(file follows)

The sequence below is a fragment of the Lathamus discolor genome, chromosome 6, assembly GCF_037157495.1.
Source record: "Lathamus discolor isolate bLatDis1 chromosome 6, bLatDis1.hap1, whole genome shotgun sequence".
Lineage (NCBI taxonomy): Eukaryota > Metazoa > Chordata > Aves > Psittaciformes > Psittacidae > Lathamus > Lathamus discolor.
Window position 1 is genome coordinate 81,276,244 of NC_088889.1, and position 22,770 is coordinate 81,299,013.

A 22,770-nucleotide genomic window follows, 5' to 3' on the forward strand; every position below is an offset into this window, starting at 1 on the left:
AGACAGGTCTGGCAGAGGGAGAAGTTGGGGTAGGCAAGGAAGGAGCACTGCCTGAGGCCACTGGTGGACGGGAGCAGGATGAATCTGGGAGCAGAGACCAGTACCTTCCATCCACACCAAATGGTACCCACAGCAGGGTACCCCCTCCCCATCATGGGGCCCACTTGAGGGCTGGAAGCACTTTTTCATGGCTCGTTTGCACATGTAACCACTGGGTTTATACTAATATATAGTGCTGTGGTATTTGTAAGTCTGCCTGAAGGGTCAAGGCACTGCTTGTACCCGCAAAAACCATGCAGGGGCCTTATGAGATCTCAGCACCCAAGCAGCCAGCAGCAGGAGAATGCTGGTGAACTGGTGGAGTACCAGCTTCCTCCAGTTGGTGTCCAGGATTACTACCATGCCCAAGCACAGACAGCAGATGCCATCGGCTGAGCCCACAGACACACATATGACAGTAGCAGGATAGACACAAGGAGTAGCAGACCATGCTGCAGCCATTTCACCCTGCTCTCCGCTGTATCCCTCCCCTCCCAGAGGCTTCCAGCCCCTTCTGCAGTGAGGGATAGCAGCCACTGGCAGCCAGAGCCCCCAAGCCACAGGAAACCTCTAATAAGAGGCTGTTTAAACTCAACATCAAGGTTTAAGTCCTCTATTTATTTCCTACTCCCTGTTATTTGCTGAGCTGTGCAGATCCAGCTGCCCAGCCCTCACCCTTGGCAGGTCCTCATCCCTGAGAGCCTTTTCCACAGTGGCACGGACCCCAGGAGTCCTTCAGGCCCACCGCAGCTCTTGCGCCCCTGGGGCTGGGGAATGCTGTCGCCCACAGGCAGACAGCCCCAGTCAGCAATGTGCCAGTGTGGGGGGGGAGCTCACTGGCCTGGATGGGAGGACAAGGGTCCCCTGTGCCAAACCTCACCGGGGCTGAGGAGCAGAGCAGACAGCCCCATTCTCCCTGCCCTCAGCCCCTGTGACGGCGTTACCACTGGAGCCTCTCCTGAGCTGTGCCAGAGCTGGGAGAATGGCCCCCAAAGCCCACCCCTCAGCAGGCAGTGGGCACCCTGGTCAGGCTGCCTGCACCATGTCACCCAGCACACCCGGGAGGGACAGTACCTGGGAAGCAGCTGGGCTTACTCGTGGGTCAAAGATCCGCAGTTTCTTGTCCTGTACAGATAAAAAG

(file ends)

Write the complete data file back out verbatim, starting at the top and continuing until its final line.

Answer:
The sequence below is a fragment of the Lathamus discolor genome, chromosome 6, assembly GCF_037157495.1.
Source record: "Lathamus discolor isolate bLatDis1 chromosome 6, bLatDis1.hap1, whole genome shotgun sequence".
Lineage (NCBI taxonomy): Eukaryota > Metazoa > Chordata > Aves > Psittaciformes > Psittacidae > Lathamus > Lathamus discolor.
Window position 1 is genome coordinate 81,276,244 of NC_088889.1, and position 22,770 is coordinate 81,299,013.

A 22,770-nucleotide genomic window follows, 5' to 3' on the forward strand; every position below is an offset into this window, starting at 1 on the left:
AGACAGGTCTGGCAGAGGGAGAAGTTGGGGTAGGCAAGGAAGGAGCACTGCCTGAGGCCACTGGTGGACGGGAGCAGGATGAATCTGGGAGCAGAGACCAGTACCTTCCATCCACACCAAATGGTACCCACAGCAGGGTACCCCCTCCCCATCATGGGGCCCACTTGAGGGCTGGAAGCACTTTTTCATGGCTCGTTTGCACATGTAACCACTGGGTTTATACTAATATATAGTGCTGTGGTATTTGTAAGTCTGCCTGAAGGGTCAAGGCACTGCTTGTACCCGCAAAAACCATGCAGGGGCCTTATGAGATCTCAGCACCCAAGCAGCCAGCAGCAGGAGAATGCTGGTGAACTGGTGGAGTACCAGCTTCCTCCAGTTGGTGTCCAGGATTACTACCATGCCCAAGCACAGACAGCAGATGCCATCGGCTGAGCCCACAGACACACATATGACAGTAGCAGGATAGACACAAGGAGTAGCAGACCATGCTGCAGCCATTTCACCCTGCTCTCCGCTGTATCCCTCCCCTCCCAGAGGCTTCCAGCCCCTTCTGCAGTGAGGGATAGCAGCCACTGGCAGCCAGAGCCCCCAAGCCACAGGAAACCTCTAATAAGAGGCTGTTTAAACTCAACATCAAGGTTTAAGTCCTCTATTTATTTCCTACTCCCTGTTATTTGCTGAGCTGTGCAGATCCAGCTGCCCAGCCCTCACCCTTGGCAGGTCCTCATCCCTGAGAGCCTTTTCCACAGTGGCACGGACCCCAGGAGTCCTTCAGGCCCACCGCAGCTCTTGCGCCCCTGGGGCTGGGGAATGCTGTCGCCCACAGGCAGACAGCCCCAGTCAGCAATGTGCCAGTGTGGGGGGGGAGCTCACTGGCCTGGATGGGAGGACAAGGGTCCCCTGTGCCAAACCTCACCGGGGCTGAGGAGCAGAGCAGACAGCCCCATTCTCCCTGCCCTCAGCCCCTGTGACGGCGTTACCACTGGAGCCTCTCCTGAGCTGTGCCAGAGCTGGGAGAATGGCCCCCAAAGCCCACCCCTCAGCAGGCAGTGGGCACCCTGGTCAGGCTGCCTGCACCATGTCACCCAGCACACCCGGGAGGGACAGTACCTGGGAAGCAGCTGGGCTTACTCGTGGGTCAAAGATCCGCAGTTTCTTGTCCTGTACAGATAAAAAG